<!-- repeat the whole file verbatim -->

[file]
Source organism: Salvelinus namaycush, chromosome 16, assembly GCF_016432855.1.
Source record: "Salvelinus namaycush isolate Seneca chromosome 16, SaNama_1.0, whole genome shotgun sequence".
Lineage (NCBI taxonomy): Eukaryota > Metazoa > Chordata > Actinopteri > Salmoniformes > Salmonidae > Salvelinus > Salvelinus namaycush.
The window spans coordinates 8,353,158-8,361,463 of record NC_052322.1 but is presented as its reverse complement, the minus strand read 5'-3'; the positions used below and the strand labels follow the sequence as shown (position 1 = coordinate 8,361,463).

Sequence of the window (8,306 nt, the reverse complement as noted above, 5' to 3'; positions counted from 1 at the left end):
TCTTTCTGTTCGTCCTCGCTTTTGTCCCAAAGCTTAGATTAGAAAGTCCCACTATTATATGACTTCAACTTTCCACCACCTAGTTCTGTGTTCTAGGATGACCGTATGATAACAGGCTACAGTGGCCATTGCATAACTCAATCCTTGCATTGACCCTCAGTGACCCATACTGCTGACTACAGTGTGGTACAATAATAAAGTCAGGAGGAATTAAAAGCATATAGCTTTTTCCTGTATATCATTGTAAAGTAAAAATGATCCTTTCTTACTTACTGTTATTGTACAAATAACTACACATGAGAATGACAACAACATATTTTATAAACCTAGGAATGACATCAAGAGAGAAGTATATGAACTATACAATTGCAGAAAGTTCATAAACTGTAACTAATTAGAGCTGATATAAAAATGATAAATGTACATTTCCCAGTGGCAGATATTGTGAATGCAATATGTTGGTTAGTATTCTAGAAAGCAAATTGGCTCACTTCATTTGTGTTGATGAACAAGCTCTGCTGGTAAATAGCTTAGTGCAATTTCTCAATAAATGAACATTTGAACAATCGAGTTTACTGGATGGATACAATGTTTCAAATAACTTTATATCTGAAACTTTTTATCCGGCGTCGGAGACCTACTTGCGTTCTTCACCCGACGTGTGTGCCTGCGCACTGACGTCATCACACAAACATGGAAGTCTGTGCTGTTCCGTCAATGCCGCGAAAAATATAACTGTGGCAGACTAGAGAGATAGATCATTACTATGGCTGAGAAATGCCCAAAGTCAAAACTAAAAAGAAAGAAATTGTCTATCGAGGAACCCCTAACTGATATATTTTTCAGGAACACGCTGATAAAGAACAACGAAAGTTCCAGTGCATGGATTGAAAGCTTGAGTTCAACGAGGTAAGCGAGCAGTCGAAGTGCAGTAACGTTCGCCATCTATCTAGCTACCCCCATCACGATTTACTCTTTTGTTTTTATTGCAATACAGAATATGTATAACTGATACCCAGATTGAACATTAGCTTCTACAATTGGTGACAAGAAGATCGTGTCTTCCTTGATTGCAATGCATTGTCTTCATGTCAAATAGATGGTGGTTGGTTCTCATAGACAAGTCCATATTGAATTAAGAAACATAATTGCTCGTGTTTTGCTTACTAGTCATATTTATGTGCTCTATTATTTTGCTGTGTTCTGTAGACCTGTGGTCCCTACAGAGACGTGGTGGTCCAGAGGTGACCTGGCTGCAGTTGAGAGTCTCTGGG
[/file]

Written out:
Source organism: Salvelinus namaycush, chromosome 16, assembly GCF_016432855.1.
Source record: "Salvelinus namaycush isolate Seneca chromosome 16, SaNama_1.0, whole genome shotgun sequence".
Lineage (NCBI taxonomy): Eukaryota > Metazoa > Chordata > Actinopteri > Salmoniformes > Salmonidae > Salvelinus > Salvelinus namaycush.
The window spans coordinates 8,353,158-8,361,463 of record NC_052322.1 but is presented as its reverse complement, the minus strand read 5'-3'; the positions used below and the strand labels follow the sequence as shown (position 1 = coordinate 8,361,463).

Sequence of the window (8,306 nt, the reverse complement as noted above, 5' to 3'; positions counted from 1 at the left end):
TCTTTCTGTTCGTCCTCGCTTTTGTCCCAAAGCTTAGATTAGAAAGTCCCACTATTATATGACTTCAACTTTCCACCACCTAGTTCTGTGTTCTAGGATGACCGTATGATAACAGGCTACAGTGGCCATTGCATAACTCAATCCTTGCATTGACCCTCAGTGACCCATACTGCTGACTACAGTGTGGTACAATAATAAAGTCAGGAGGAATTAAAAGCATATAGCTTTTTCCTGTATATCATTGTAAAGTAAAAATGATCCTTTCTTACTTACTGTTATTGTACAAATAACTACACATGAGAATGACAACAACATATTTTATAAACCTAGGAATGACATCAAGAGAGAAGTATATGAACTATACAATTGCAGAAAGTTCATAAACTGTAACTAATTAGAGCTGATATAAAAATGATAAATGTACATTTCCCAGTGGCAGATATTGTGAATGCAATATGTTGGTTAGTATTCTAGAAAGCAAATTGGCTCACTTCATTTGTGTTGATGAACAAGCTCTGCTGGTAAATAGCTTAGTGCAATTTCTCAATAAATGAACATTTGAACAATCGAGTTTACTGGATGGATACAATGTTTCAAATAACTTTATATCTGAAACTTTTTATCCGGCGTCGGAGACCTACTTGCGTTCTTCACCCGACGTGTGTGCCTGCGCACTGACGTCATCACACAAACATGGAAGTCTGTGCTGTTCCGTCAATGCCGCGAAAAATATAACTGTGGCAGACTAGAGAGATAGATCATTACTATGGCTGAGAAATGCCCAAAGTCAAAACTAAAAAGAAAGAAATTGTCTATCGAGGAACCCCTAACTGATATATTTTTCAGGAACACGCTGATAAAGAACAACGAAAGTTCCAGTGCATGGATTGAAAGCTTGAGTTCAACGAGGTAAGCGAGCAGTCGAAGTGCAGTAACGTTCGCCATCTATCTAGCTACCCCCATCACGATTTACTCTTTTGTTTTTATTGCAATACAGAATATGTATAACTGATACCCAGATTGAACATTAGCTTCTACAATTGGTGACAAGAAGATCGTGTCTTCCTTGATTGCAATGCATTGTCTTCATGTCAAATAGATGGTGGTTGGTTCTCATAGACAAGTCCATATTGAATTAAGAAACATAATTGCTCGTGTTTTGCTTACTAGTCATATTTATGTGCTCTATTATTTTGCTGTGTTCTGTAGACCTGTGGTCCCTACAGAGACGTGGTGGTCCAGAGGTGACCTGGCTGCAGTTGAGAGTCTCTGGG